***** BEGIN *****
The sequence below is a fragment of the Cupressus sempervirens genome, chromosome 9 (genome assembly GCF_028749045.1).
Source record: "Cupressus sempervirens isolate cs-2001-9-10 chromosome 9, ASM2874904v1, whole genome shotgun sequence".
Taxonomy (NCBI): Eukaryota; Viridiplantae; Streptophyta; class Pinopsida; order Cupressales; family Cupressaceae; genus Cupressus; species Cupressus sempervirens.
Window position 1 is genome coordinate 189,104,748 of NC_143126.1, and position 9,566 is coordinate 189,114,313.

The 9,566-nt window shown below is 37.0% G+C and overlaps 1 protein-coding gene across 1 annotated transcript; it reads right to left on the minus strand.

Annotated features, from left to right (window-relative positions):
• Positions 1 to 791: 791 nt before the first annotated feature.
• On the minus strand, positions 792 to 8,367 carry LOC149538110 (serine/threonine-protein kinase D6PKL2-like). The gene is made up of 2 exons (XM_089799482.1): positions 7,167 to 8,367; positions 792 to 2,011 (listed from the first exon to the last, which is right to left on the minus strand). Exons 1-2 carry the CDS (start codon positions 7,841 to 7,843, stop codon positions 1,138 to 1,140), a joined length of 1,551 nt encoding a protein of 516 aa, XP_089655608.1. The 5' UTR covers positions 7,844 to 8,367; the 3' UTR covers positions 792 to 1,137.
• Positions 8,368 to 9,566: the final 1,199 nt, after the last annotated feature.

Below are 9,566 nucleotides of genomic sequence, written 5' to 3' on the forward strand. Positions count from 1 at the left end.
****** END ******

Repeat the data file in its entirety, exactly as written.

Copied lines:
The sequence below is a fragment of the Cupressus sempervirens genome, chromosome 9 (genome assembly GCF_028749045.1).
Source record: "Cupressus sempervirens isolate cs-2001-9-10 chromosome 9, ASM2874904v1, whole genome shotgun sequence".
Taxonomy (NCBI): Eukaryota; Viridiplantae; Streptophyta; class Pinopsida; order Cupressales; family Cupressaceae; genus Cupressus; species Cupressus sempervirens.
Window position 1 is genome coordinate 189,104,748 of NC_143126.1, and position 9,566 is coordinate 189,114,313.

The 9,566-nt window shown below is 37.0% G+C and overlaps 1 protein-coding gene across 1 annotated transcript; it reads right to left on the minus strand.

Annotated features, from left to right (window-relative positions):
• Positions 1 to 791: 791 nt before the first annotated feature.
• On the minus strand, positions 792 to 8,367 carry LOC149538110 (serine/threonine-protein kinase D6PKL2-like). The gene is made up of 2 exons (XM_089799482.1): positions 7,167 to 8,367; positions 792 to 2,011 (listed from the first exon to the last, which is right to left on the minus strand). Exons 1-2 carry the CDS (start codon positions 7,841 to 7,843, stop codon positions 1,138 to 1,140), a joined length of 1,551 nt encoding a protein of 516 aa, XP_089655608.1. The 5' UTR covers positions 7,844 to 8,367; the 3' UTR covers positions 792 to 1,137.
• Positions 8,368 to 9,566: the final 1,199 nt, after the last annotated feature.

Below are 9,566 nucleotides of genomic sequence, written 5' to 3' on the forward strand. Positions count from 1 at the left end.